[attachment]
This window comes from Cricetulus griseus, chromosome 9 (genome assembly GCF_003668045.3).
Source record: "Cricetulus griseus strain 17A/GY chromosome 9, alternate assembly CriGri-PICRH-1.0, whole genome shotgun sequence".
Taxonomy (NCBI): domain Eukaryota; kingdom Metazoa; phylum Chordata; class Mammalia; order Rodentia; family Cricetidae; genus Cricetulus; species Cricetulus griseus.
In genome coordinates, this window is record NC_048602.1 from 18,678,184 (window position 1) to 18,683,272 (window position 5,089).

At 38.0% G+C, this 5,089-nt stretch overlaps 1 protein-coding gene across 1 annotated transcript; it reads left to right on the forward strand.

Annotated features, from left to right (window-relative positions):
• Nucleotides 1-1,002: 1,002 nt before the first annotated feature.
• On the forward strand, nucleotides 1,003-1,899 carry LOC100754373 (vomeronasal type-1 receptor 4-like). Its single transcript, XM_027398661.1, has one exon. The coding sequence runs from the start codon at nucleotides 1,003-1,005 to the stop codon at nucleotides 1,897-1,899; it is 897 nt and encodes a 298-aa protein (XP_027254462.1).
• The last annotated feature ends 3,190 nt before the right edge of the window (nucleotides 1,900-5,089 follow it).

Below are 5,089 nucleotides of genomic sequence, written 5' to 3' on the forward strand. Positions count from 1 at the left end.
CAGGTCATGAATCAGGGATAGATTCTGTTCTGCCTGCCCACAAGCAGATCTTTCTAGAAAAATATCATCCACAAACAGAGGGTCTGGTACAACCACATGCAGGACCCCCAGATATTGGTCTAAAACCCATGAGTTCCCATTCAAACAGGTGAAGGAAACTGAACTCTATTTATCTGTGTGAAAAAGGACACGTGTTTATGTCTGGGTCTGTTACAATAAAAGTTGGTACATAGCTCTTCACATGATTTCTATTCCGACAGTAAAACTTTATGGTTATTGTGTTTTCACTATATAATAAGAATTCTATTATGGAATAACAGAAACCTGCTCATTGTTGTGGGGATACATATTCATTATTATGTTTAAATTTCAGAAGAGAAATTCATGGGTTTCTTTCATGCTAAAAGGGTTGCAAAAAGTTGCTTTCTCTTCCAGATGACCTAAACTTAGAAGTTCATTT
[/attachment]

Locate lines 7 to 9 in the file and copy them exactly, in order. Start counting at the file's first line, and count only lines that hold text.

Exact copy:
• Nucleotides 1-1,002: 1,002 nt before the first annotated feature.
• On the forward strand, nucleotides 1,003-1,899 carry LOC100754373 (vomeronasal type-1 receptor 4-like). Its single transcript, XM_027398661.1, has one exon. The coding sequence runs from the start codon at nucleotides 1,003-1,005 to the stop codon at nucleotides 1,897-1,899; it is 897 nt and encodes a 298-aa protein (XP_027254462.1).
• The last annotated feature ends 3,190 nt before the right edge of the window (nucleotides 1,900-5,089 follow it).